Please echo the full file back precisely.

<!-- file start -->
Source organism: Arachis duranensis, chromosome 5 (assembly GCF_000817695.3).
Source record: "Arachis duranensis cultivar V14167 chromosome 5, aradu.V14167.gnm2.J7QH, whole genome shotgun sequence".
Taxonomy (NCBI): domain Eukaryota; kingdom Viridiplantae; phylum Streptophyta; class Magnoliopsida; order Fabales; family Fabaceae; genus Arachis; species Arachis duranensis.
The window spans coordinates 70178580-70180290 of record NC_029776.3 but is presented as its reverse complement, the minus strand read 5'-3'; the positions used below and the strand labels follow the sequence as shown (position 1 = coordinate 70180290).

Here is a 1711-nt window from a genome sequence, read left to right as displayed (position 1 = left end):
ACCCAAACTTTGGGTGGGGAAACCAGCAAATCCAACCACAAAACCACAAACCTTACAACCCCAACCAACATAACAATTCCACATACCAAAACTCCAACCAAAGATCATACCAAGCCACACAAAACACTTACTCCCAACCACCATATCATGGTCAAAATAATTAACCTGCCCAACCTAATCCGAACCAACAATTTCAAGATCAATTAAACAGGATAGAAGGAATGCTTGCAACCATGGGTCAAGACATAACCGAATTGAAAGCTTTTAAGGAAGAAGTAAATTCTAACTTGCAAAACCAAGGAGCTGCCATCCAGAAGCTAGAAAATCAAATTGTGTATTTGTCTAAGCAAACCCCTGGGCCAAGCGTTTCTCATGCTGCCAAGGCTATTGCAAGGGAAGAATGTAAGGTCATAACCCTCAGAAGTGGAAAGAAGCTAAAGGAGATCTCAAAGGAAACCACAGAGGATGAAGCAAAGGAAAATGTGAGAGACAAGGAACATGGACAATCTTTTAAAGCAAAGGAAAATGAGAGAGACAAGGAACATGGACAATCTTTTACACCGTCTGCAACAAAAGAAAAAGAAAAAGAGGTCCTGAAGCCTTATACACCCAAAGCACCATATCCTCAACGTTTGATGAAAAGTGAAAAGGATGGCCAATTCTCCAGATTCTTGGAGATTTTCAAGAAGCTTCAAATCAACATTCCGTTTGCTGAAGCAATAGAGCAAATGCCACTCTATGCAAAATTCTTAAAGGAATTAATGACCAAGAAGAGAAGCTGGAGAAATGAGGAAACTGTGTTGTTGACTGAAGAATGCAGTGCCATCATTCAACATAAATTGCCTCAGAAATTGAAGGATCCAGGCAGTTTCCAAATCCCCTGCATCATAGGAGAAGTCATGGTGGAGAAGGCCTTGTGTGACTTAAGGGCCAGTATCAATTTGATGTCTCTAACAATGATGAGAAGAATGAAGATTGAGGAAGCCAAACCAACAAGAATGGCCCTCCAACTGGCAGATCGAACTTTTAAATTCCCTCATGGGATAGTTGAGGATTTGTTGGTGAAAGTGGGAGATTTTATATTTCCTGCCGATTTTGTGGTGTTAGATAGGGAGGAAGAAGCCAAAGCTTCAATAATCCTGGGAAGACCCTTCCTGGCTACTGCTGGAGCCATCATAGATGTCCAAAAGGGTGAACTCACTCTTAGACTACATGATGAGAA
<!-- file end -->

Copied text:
Source organism: Arachis duranensis, chromosome 5 (assembly GCF_000817695.3).
Source record: "Arachis duranensis cultivar V14167 chromosome 5, aradu.V14167.gnm2.J7QH, whole genome shotgun sequence".
Taxonomy (NCBI): domain Eukaryota; kingdom Viridiplantae; phylum Streptophyta; class Magnoliopsida; order Fabales; family Fabaceae; genus Arachis; species Arachis duranensis.
The window spans coordinates 70178580-70180290 of record NC_029776.3 but is presented as its reverse complement, the minus strand read 5'-3'; the positions used below and the strand labels follow the sequence as shown (position 1 = coordinate 70180290).

Here is a 1711-nt window from a genome sequence, read left to right as displayed (position 1 = left end):
ACCCAAACTTTGGGTGGGGAAACCAGCAAATCCAACCACAAAACCACAAACCTTACAACCCCAACCAACATAACAATTCCACATACCAAAACTCCAACCAAAGATCATACCAAGCCACACAAAACACTTACTCCCAACCACCATATCATGGTCAAAATAATTAACCTGCCCAACCTAATCCGAACCAACAATTTCAAGATCAATTAAACAGGATAGAAGGAATGCTTGCAACCATGGGTCAAGACATAACCGAATTGAAAGCTTTTAAGGAAGAAGTAAATTCTAACTTGCAAAACCAAGGAGCTGCCATCCAGAAGCTAGAAAATCAAATTGTGTATTTGTCTAAGCAAACCCCTGGGCCAAGCGTTTCTCATGCTGCCAAGGCTATTGCAAGGGAAGAATGTAAGGTCATAACCCTCAGAAGTGGAAAGAAGCTAAAGGAGATCTCAAAGGAAACCACAGAGGATGAAGCAAAGGAAAATGTGAGAGACAAGGAACATGGACAATCTTTTAAAGCAAAGGAAAATGAGAGAGACAAGGAACATGGACAATCTTTTACACCGTCTGCAACAAAAGAAAAAGAAAAAGAGGTCCTGAAGCCTTATACACCCAAAGCACCATATCCTCAACGTTTGATGAAAAGTGAAAAGGATGGCCAATTCTCCAGATTCTTGGAGATTTTCAAGAAGCTTCAAATCAACATTCCGTTTGCTGAAGCAATAGAGCAAATGCCACTCTATGCAAAATTCTTAAAGGAATTAATGACCAAGAAGAGAAGCTGGAGAAATGAGGAAACTGTGTTGTTGACTGAAGAATGCAGTGCCATCATTCAACATAAATTGCCTCAGAAATTGAAGGATCCAGGCAGTTTCCAAATCCCCTGCATCATAGGAGAAGTCATGGTGGAGAAGGCCTTGTGTGACTTAAGGGCCAGTATCAATTTGATGTCTCTAACAATGATGAGAAGAATGAAGATTGAGGAAGCCAAACCAACAAGAATGGCCCTCCAACTGGCAGATCGAACTTTTAAATTCCCTCATGGGATAGTTGAGGATTTGTTGGTGAAAGTGGGAGATTTTATATTTCCTGCCGATTTTGTGGTGTTAGATAGGGAGGAAGAAGCCAAAGCTTCAATAATCCTGGGAAGACCCTTCCTGGCTACTGCTGGAGCCATCATAGATGTCCAAAAGGGTGAACTCACTCTTAGACTACATGATGAGAA